Hundley v. Green Tree Servicing LLC

Filing 23

MEMORANDUM OPINION. Signed by Judge Inge P Johnson on 1/24/13. (ASL)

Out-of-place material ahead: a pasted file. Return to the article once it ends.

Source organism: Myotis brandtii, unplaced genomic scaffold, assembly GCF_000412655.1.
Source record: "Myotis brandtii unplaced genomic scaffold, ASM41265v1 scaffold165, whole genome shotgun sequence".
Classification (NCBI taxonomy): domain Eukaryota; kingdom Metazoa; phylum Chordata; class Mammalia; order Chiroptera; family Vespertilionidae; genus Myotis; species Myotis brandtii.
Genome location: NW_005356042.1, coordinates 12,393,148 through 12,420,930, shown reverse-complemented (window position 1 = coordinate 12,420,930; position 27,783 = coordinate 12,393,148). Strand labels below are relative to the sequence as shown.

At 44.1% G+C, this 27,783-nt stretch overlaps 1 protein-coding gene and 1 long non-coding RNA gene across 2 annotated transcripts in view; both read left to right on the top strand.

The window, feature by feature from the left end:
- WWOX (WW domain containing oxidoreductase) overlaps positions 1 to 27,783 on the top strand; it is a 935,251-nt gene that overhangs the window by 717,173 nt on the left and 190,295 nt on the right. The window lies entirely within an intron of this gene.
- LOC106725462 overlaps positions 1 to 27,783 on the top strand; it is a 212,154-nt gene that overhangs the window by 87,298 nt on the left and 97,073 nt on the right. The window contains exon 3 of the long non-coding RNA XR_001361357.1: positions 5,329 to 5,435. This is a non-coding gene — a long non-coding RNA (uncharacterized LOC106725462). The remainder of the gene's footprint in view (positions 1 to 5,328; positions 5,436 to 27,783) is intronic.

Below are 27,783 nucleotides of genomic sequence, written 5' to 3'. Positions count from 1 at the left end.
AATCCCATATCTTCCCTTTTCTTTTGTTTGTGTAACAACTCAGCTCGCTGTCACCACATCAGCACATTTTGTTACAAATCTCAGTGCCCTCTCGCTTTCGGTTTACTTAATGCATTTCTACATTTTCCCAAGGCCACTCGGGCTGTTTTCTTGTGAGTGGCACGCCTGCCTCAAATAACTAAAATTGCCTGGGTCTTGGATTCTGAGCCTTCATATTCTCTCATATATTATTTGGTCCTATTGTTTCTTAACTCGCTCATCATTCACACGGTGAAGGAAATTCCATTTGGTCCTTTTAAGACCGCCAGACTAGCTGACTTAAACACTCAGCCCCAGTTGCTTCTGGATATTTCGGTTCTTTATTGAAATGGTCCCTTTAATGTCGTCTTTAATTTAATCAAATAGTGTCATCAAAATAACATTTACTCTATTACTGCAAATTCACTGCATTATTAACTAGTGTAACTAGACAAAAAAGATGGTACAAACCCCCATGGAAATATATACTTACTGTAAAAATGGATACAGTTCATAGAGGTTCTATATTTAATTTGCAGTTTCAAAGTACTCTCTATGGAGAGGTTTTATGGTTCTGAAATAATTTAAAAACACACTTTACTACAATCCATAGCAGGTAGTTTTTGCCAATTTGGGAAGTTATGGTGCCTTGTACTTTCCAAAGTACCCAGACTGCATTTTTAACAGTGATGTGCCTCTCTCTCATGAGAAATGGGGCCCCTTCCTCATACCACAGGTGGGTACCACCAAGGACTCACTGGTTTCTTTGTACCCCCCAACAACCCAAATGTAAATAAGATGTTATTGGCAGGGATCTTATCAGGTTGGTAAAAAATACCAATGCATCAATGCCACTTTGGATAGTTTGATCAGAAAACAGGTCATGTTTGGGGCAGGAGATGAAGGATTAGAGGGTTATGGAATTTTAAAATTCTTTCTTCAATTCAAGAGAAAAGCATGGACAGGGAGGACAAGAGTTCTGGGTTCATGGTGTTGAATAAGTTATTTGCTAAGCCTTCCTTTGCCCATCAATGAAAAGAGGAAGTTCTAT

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FILED 2013 Jan-24 PM 03:48 U.S. DISTRICT COURT N.D. OF ALABAMA IN THE UNITED STATES DISTRICT COURT FOR THE NORTHERN DISTRICT OF ALABAMA SOUTHERN DIVISION SEBON HUNDLEY, JR., PLAINTIFF, vs. CASE NO. CV 12-J-920-S GREEN TREE SERVICING, LLC, DEFENDANT. MEMORANDUM OPINION Pending before the court is defendant Green Tree Servicing, LLC’s motion for summary judgment, evidentiary submissions (doc. 19), and brief in support of said motion (doc. 20).1 Having considered the motion, evidence and brief, as well as all other pleadings filed to date, the court finds as follows: FACTUAL BACKGROUND In January 2011 the defendant purchased the servicing rights and Promissory Note securing plaintiff’s mortgage from Litton Loan Servicing, L.P. Defendant ex. 17 to plaintiff depo. According to plaintiff, he thinks he may have been behind on his mortgage payments when the servicing rights were acquired by Green Tree Servicing, LLC (“Green Tree”), and that he needed to pay about ten thousand dollars 1 The defendant’s motion for summary judgment and supporting documentation was filed December 21, 2012. Pursuant to Exhibit A to the Scheduling Order entered by the court on June 20, 2012, the plaintiff had fourteen (14) days to respond to such a motion. See doc. 16, Exhibit A. As of today’s date, the court has neither received a response to said motion, nor any other pleading from the plaintiff. to make it current.2 Plaintiff depo. at 54 (submitted as ex. B to defendant motion for summary judgment). He was given a dollar amount needed to bring his mortgage current, and paid that amount.3 Id. at 61-62, 79-80. See also Exhibit D to Affidavit of David Peters, Assistant Vice President-Foreclosure and Bankruptcy for defendant. At the time Green Tree became the servicer of the mortgage, there was no insurance on the property. Affidavit of Peters, at ¶ 5, exhibit E to Peters affidavit; plaintiff depo. at 80. Green Tree notified plaintiff of this in January 2011. Affidavit of Peters, ¶ 5. The plaintiff agrees that his ALFA policy lapsed during the time he was behind on mortgage payments. Plaintiff depo. at 80, 122. According to plaintiff, ALFA refused to re-issue his policy after he got behind in his payments, prior to Green Tree’s purchase of the loan. Plaintiff depo. at 62, 78-79. Plaintiff agrees that the lender had the right to place insurance on the property. Id. at 122, 126. In March 2011, Green Tree informed plaintiff that it had purchased insurance for $1,703.70. Affidavit of Peters, ¶ 6; exhibits F and G to Peters affidavit. That same month, Green Tree sent plaintiff a letter informing him that he also owed $2,103.21, in costs and expenses incurred by the prior servicer in 2009 and 2010. See 2 In deposition, the plaintiff agreed he had no records of mortgage payments for May through October, 2010. He does not know why, other than his wife may have paid them from a separate account, but he does not know if she has any separate account. Plaintiff depo. at 60-61. 3 Plaintiff admits he received default notices from the prior mortgagee in both 2009 and 2010. Plaintiff depo. at 109-110. He never looked at his promissory note or mortgage to see if he had any liability for the legal costs of default or foreclosure proceedings. Id. at 111-112. 2 ex. H to Peters affidavit. These costs were split over 85 months, causing a $24.74 increase in the monthly amount due on the mortgage payment. Affidavit of Peters, ¶ 7. Also in March 2011, defendant sent an annual escrow disclosure statement, informing the plaintiff that his monthly payment would increase, due to non-escrow items such as the lender placed insurance and the monthly charge for amounts past due. Id., ¶ 8; exhibit I to Peters affidavit. See also Peters affidavit, ¶ 10. In June 2011 Green Tree received notice that the plaintiff had purchased homeowner’s coverage and therefore cancelled the lender placed insurance. Affidavit of Peters, ¶ 10; exhibit N to Peters affidavit. However, $300.93 in an earned premium remained owing on that policy, and was included on the plaintiff’s August 2011 billing statement. Id., ¶ 11. The plaintiff alleges he arranged for insurance in February 2011 but Green Tree never paid the insurer and the property went uninsured until October 2011 when defendant again placed insurance on it. Plaintiff depo. at 88-89, 99-101. The plaintiff believed this caused his monthly payment amount to increase from $970.00 to $1,300.00. Id. at 65, 166-168. He does not know if the amount in escrow would have been sufficient at that time to pay the insurance premium due for the policy. Id. at 107-108. The August billing statement reflects that the plaintiff was multiple payments behind on principal, escrow and insurance, and also had an escrow balance of $–1,236.95. Exhibit O to Peters affidavit. The September 2011 statement shows that 3 the plaintiff was only one month behind in his principal payment, and had reduced the escrow balance to $–779.53. Exhibit P to Peters affidavit. In October 2011 the defendant notified the plaintiff that he was in default, that $2,248.55 was needed to make his mortgage current, and that said sum had to be paid within 30 days. Affidavit of Peters, ¶ 13; ex. Q to Peters affidavit; plaintiff depo. at 117-118; defendant ex. 13 to plaintiff depo. The plaintiff did not make his mortgage payment in October 2011 because he “refused to pay an absorbent (sic) amount of money.” Plaintiff depo. at 65, 118. According to the plaintiff, he was already paying the mortgage company to pay his insurance, and the insurance was not getting paid. Id. at 65-66, 68, 168-169. Therefore, he did not make the October 2011 payment, id. at 69, because he would have been paying for the insurance twice. Id. at 101. The plaintiff told Green Tree that he would pay the amount set forth in the loan documents from when he purchased the house, and nothing more. Id. at 70, 75-77, 169. See also defendant ex. 33 to plaintiff depo. That amount was his principal, interest, PMI and escrow, which included homeowner’s insurance and property taxes. Id. at 71. He never asked Green Tree to refinance his loan. Id. at 180-181. He never read the mortgage. Id. at 225226. Green Tree did receive two payments from plaintiff in November 2011 totaling $1,960.00. Peters affidavit, ¶ 18. Because this amount was insufficient to cure the default, defendant declined to accept those funds and returned them to plaintiff. Id. 4 See also exhibit U to Peters affidavit. In his amended complaint, the plaintiff asserts he requested the defendant provide him with an accounting of his escrow account. Amended complaint, ¶ 1. According to the plaintiff, because he did not receive the accounting, he had no obligation to pay the increased amounts, which led to his home being foreclosed. Id. The plaintiff also complains that he never received documents from defendant showing that defendant had the “assigned power to foreclose on the property.” Amended complaint, ¶ 2. According to the plaintiff, the lawful holder of his mortgage is First Liberty Financial Group, and not defendant. Id. Defendant responds that it received assignment of the mortgage from Mortgage Electronic Registration Systems, Inc. (“MERS”), on November 30, 2011, so defendant could begin foreclosure proceedings. Affidavit of Peters, ¶ 20. The plaintiff’s property was foreclosed on January 12, 2012. Id., ¶ 24. No “counts” appear in either his complaint or amended complaint, in contravention of Rule 10(b), Fed.R.Civ.P.. See Magluta v. Samples, 256 F.3d 1282, 1284 (11th Cir.2001). However, in his first complaint the plaintiffs seems to be stating claims for wrongful foreclosure, fraud, emotional distress, and a claim for no “accounting and proof of insurance as required by law and the contract.”4 Complaint, 4 The court cannot discern whether the plaintiff also attempts to state a claim for conversion. The complaint states that the defendant “has converted the funds paid by the Plaintiff to the Defendant that were supposed to be paid into escrow to pay the Plaintiff 5 ¶¶ 8-11; amended complaint, ¶¶ 4-5. SUMMARY JUDGMENT STANDARD A moving party is entitled to summary judgment if there is no genuine issue of material fact, leaving final judgment to be decided as a matter of law. See Federal Rule of Civil Procedure 56; Matsushita Elec. Indus. Co. v. Zenith Radio Corp., 475 U.S. 574, 587, 106 S.Ct. 1348, 1355-56 (1986); Reeves v. C.H. Robinson Worldwide, Inc., 525 F .3d 1139, 1143 (11th Cir.2008). The facts, and any reasonable inferences therefrom, are to be viewed in the light most favorable to the non-moving party, with any doubt resolved in the non-movant’s favor. See Adickes v. S.H. Kress & Co., 398 U.S. 144, 158, 90 S.Ct. 1598, 1609 (1970). All “reasonable doubts” about the facts and all justifiable inferences are resolved in favor of the non-movant. Fitzpatrick v. City of Atlanta, 2 F.3d 1112, 1115 (11th Cir.1993). However, all “doubts” need not be so resolved. Barnes v. Southwest Forest Industries, Inc., 814 F.2d 607, 609 (11th Cir.1987). Once met by the moving party, however, the burden shifts to the non-moving party to come forward with evidence to establish each element essential to that party's case sufficient to sustain a jury verdict. See Celotex Corp. v. Catrett, 477 U.S. 317, 322, 106 S.Ct. 2548, 2552 (1986); Earley v. Champion Int’l Corp., 907 F.2d 1077, 1080 (11th Cir.1990). Homeowners Insurance.” Complaint, ¶ 12. 6 A party opposing a properly submitted motion for summary judgment may not rest upon mere allegations or denials of his pleadings, but must set forth specific facts showing that there is a genuine issue for trial. Eberhardt v. Waters, 901 F.2d 1578, 1580 (11th Cir.1990). In addition, the non-moving party's evidence on rebuttal must be significantly probative and not based on mere assertion or be merely colorable. See Rule 56(e); Anderson v. Liberty Lobby, Inc., 477 U.S. 242, 249-50, 106 S.Ct. 2505, 2511 (1986). Speculation does not create a genuine issue of fact. Cordoba v. Dillard’s, Inc., 419 F.3d 1169, 1181 (11th Cir.2005). “The mere existence of some factual dispute will not defeat summary judgment unless that factual dispute is material to an issue affecting the outcome of the case .... A genuine issue of material fact does not exist unless there is sufficient evidence favoring the nonmoving party for a reasonable jury to return a verdict in its favor.” Chapman v. AI Transport, 229 F.3d 1012, 1023 (11th Cir.2000), quoting Haves v. City of Miami, 52 F.3d 918, 921 (11th Cir. 1995). A factual dispute regarding a nonmaterial issue will not preclude the defendant from succeeding on a motion for summary judgment. Brown v. American Honda Motor Co., 939 F.2d 946, 953 (11th Cir.1991). LEGAL ANALYSIS Viewing all of the evidence in the light most favorable to the plaintiff, the court 7 finds glaringly obvious the fact that the plaintiff missed payments on his mortgage payment. This caused the prior mortgage servicer to begin foreclosure proceedings, which caused his insurance company to refuse to renew his policy, allowing his insurance to lapse. The mortgage servicer therefore obtained lender placed insurance, and attached the premiums to plaintiff’s monthly payment, causing the same to increase. The plaintiff then missed additional monthly payments, causing defendant to against initiate foreclosure proceedings. A. Wrongful Foreclosure/Breach of Contract/Breach of Fiduciary Duties The plaintiff alleges that The Defendant has never given documents to the Plaintiff showing that they had the assigned power to foreclose on the property. The documents entered into evidence by the Defendant’s (sic) prove there was no proper assignment of the note nor the Mortgage. On the note there are stamps with no dates nor signatures attempting to show assignment. On the Mortgage which gives the right to foreclose, there are no assignments at all and the lawful holder of the mortgage is First Liberty Financial Center. The foreclosure was unlawful as on the day it shows it was done under the authority of Mortgage Electronic Registration System, Inc. acting as the nominee of First Liberty Financial Group. Nowhere on the Mortgage is there an assignment from First Liberty to anyone much less Mortgage Electronics. On the note, there is an alleged transfer from Liberty to Sun Trust and from Sun Trust to Defendant Green Tree. Thus, if the note is correct Liberty even if it had transferred the mortgage to Mortgage Electronics had no right or interest to transfer. The Defendant unlawfully under it’s (sic) alleged Mortgage foreclosed on the property when the Plaintiff was compliant with the agreement and not in default. Thus there was a breach of the contract and a foreclosure 8 that was against the laws of the State of Alabama. Amended complaint, ¶¶ 2, 4, 5. The Mortgage signed by the plaintiff includes the following language: (C) “MERS” is Mortgage Electronic Registration Systems, Inc. MERS is a separate corporation that is acting solely as a nominee for Lender and Lender’s successors and assigns. MERS in the mortgagee under this Security Instrument. .... ... Borrower irrevocably mortgages, grants and conveys to MERS (solely as nominee Lender and Lender’s successors and assigns) and to the successors and assigns of MERS, with power of sale, the following described property .... ... MERS (as nominee for Lender and Lender’s successors and assigns) has the right: to exercise any or all of those interests, including, but not limited to, the right to foreclose and sell the Property... ... 20. Sale of Note: Change of Loan Servicer; Notice of Grievance. The Note or a partial interest in the Note (together with this Security Instrument) can be sold one or more times without prior notice to Borrower. A sale might result in a change in the entity (known as the “Loan Servicer”) that collects Periodic Payments due under the Note and this Security Instrument and performs other mortgage loan servicing obligations under the Note, this Security Instrument, and Applicable Law. There also might be one or more changes of the Loan Servicer unrelated to a sale of the Note.... Mortgage, submitted as Exhibit D to complaint. Hence, the plaintiff is simply mistaken that “the holder of the mortgage is First Liberty Financial Group.” Amended complaint, ¶ 2. The Mortgage states that the mortgagee is MERS. Similarly, there did not need to be “an assignment from Liberty 9 to anyone much less Mortgage Electronics” (amended complaint, ¶ 4) because MERS held the mortgage until November 2011, when it transferred its interest to Green Tree.5 The defendant has supplied evidence demonstrating that the plaintiff was notified when the servicing rights were transferred from Litton Loan Servicing to Green Tree in January 2011. Exhibit A to Peters affidavit. The Note, which is a negotiable instrument under Alabama law, shows on its face that it was transferred from First Liberty Financial Group, LLC, to Sun Trust Mortgage, Inc., and from Sun Trust Mortgage to Green Tree Servicing LLC. Exhibit B to Peters affidavit. See § 7-3-104(a), Alabama Code 1975, as amended (defining a promissory note as a negotiable instrument). Upon Green Tree’s purchase of the Note, it became the “Lender.” See e.g., Connell v. CitiMortgage, Inc., 2012 WL 5511087 *2 n.5 (S.D.Ala.2012). Green Tree also became the mortgagee when MERS assigned the mortgage to it on November 30, 2011. Exhibit V to Peters affidavit. As holder of the Note and the Mortgage, and under the clear terms of the Mortgage, Green Tree had the power to foreclose on the property. See e.g., Perry v. Federal Nat. Mortg. Ass’n, 100 So.3d 1090, 1095 (Ala.Civ.App.2012) (citing Ala.Code § 35-10-12). Although the plaintiff asserts in his amended complaint that he was compliant 5 Although MERS was the holder of the Mortgage, it never owned the Note and never had a right to payment on the Note. 10 with the terms of the agreement and not in default, the court has no evidence in support of this allegation before it. Rather, the evidence reflects, and the plaintiff admits by deposition, that he was and had been behind in his mortgage payments. B. Failure to Provide Accounting/Breach of Fiduciary Duty/Breach of Contract The plaintiff asserts that despite multiple requests for a payment history (which he calls an accounting) he did not receive the same. Complaint, ¶¶ 4, 6; amended complaint, ¶ 1. The defendant submitted evidence reflecting that the plaintiff was sent a print out of his payment history with Green Tree on October 5, 2011. Exhibit R to Peters affidavit. He was also sent an annual accounting of escrow funds in March 2011, as required by RESPA, 12 U.S.C. § 2609(c)(2)(B).6 See affidavit of Peters, ¶ 8. The amended complaint alleges that the plaintiff requested an accounting in May 2011. Amended complaint, ¶ 1. The court has no evidence of any such request being made by the plaintiff. The plaintiff attached to his complaint a letter from his lawyer, dated October 27, 2011, which contains a request for information related to 6 In its memorandum in support of defendant’s motion for summary judgment (doc. 20), the defendant delves into the elements of a claim under 12 U.S.C. § 2605(e), just in case the plaintiff brought such a claim in the complaint or amended complaint. Because the court finds no allegation in either of the complaints which could stretch far enough to cover such a claim, the court declines to engage in such an analysis. See Maniccia v. Brown ,171 F.3d 1364, 1367 (11th Cir.1999) (citing Case v. State Farm Mut. Auto. Ins. Co., 294 F.2d 676, 678 (5th Cir.1961) (noting even with the liberal construction accorded a pleading, the court is not required to fabricate a claim that a plaintiff has not spelled out in his pleadings). 11 the escrow account. Doc. 1-1 at 36. Another letter from his lawyer, dated November 28, 2011, references not having received “information requested on 10/27/2011.” See doc. 1-1 at 24. A further letter of December 21, 2011, against asks for “the information you promised.” Doc. 1-1 at 38. The court has no evidence which reflects whether or not this information was provided to the plaintiff. However, the court does have evidence before it demonstrating that the plaintiff was provided a payment history in October 2011 (exhibit R to Peters affidavit) and a complete payment history, through September 2011. See doc. 1-1 at 15-23. The plaintiff provides no evidence, argument, or suggestion that such a document, attached to his complaint, was not the “accounting” he sought. Although the plaintiff makes vague references to the defendant “breach[ing] its duties under the contract and Alabama law,” (amended complaint, ¶ 1), the court has no evidence before it of any breach of a contract by the defendant. If the plaintiff is claiming breach of fiduciary duties, the court similarly has no evidence of any such breach, or that any such duties existed. Under Alabama law, no fiduciary relationship exists between a mortgagee and mortgagor. See. e.g., K & C Dev. Corp. v. AmSouth Bank, N.A., 597 So.2d 671, 675 (Ala.1992)(“Courts have traditionally viewed the relationship between a bank and its customer as a creditor-debtor relationship that does not impose a fiduciary duty on the bank.”); Brabham v. Am. Nat’l Bank of Union Springs, 689 So.2d 82 (Ala.Civ.App.1996)(applying general rule to the relationship 12 between a mortgagee and mortgagor). See also In re Sharpe, 391 B.R. 117 (Bkrtcy.B.D.Al.2008). C. Fraud/Emotional Distress/Conversion In his original complaint, the plaintiff states generally that he was defrauded by defendant’s actions, he suffered emotional distress, and that the defendant converted funds paid by the plaintiff that were supposed to be paid into escrow. Complaint, ¶¶ 8-9, 12. These allegations fail to state claims upon which relief may be granted. They are no more than “[t]hreadbare recitals of the elements of a cause of action” and “naked assertion[s]” devoid of “further factual enhancement.” Bell Atl. Corp. v. Twombly, 550 U.S. 544, 555, 557, 127 S.Ct. 1955, 167 L.Ed.2d 929 (2007). Even given the most liberal construction, the court finds no viable claim for fraud was ever brought,7 no cause of action for emotional distress under this fact situation exists 7 In its entirety, the plaintiff’s allegation of fraud states “The plaintiff has been defrauded by the actions of the Defendant.” Complaint, ¶ 9. As the Southern District of Alabama has recently observed: “[i]n all averments of fraud or mistake the circumstances constituting fraud or mistake shall be stated with particularity.” Ala. R. Civ. P. 9(b). This rule “commands the pleader to use more than generalized or conclusory statements to set out the fraud complained of.” DGB, LLC v. Hinds, 55 So.3d 218, 230 (Ala.2010) (internal quotes omitted). Rather, “[t]he pleading must show time, place and the contents or substance of the false representations, the fact misrepresented, and an identification of what has been obtained.” Id. (internal quotes omitted). A fraud claim that fails to satisfy Rule 9(b) is “properly dismissed for failure to state a claim upon which relief could be granted.” Anderson v. Clark, 775 So.2d 749, 752 (Ala.1999); accord Bethel v. Thorn, 757 So.2d 1154, 1161 (Ala.1997). RC Lodge, LLC v. SE Property Holdings, LLC , 2012 WL 2898815, *2 (S.D.Ala.2012). 13 under Alabama law,8 and the plaintiff did no more than allege conversion.9 The court certainly has no evidence of the same. CONCLUSION Having considered the foregoing, and being of the opinion that no genuine issues of material fact exist and the defendant is entitled to judgment in its favor as a matter of law, the court shall grant the defendant’s motion for summary judgment (doc. 19) by separate Order. DONE and ORDERED this the 24th day of January, 2013. INGE PRYTZ JOHNSON SENIOR U.S. DISTRICT JUDGE 8 The Alabama Supreme Court has only allowed intentional inflection of emotional distress claims in cases involving (1) family burials; (2) insurance settlements; and (3) egregious sexual harassment. See e.g., Blow v. Virginia College, 2012 WL 6685683, *3 (N.D.Ala.2012) (citing Thomas v. BSE Indus. Contractors, Inc., 624 So.2d 1041 (Ala.1993). 9 At a minimum, a claim for conversion requires identification of specific monies wrongfully taken. See Southland Health Services, Inc. v. Bank of Vernon, – F.Supp.2d —, 2012 WL 3507854, *24-25 (N.D.Ala.2012); Edwards v. Prime, Inc., 602 F.3d 1276, 1303-1304 (2010) (listing cases holding that “[t]he Alabama Supreme Court has repeatedly held that an action for the conversion of money is improper unless there is earmarked money or specific money capable of identification”). 14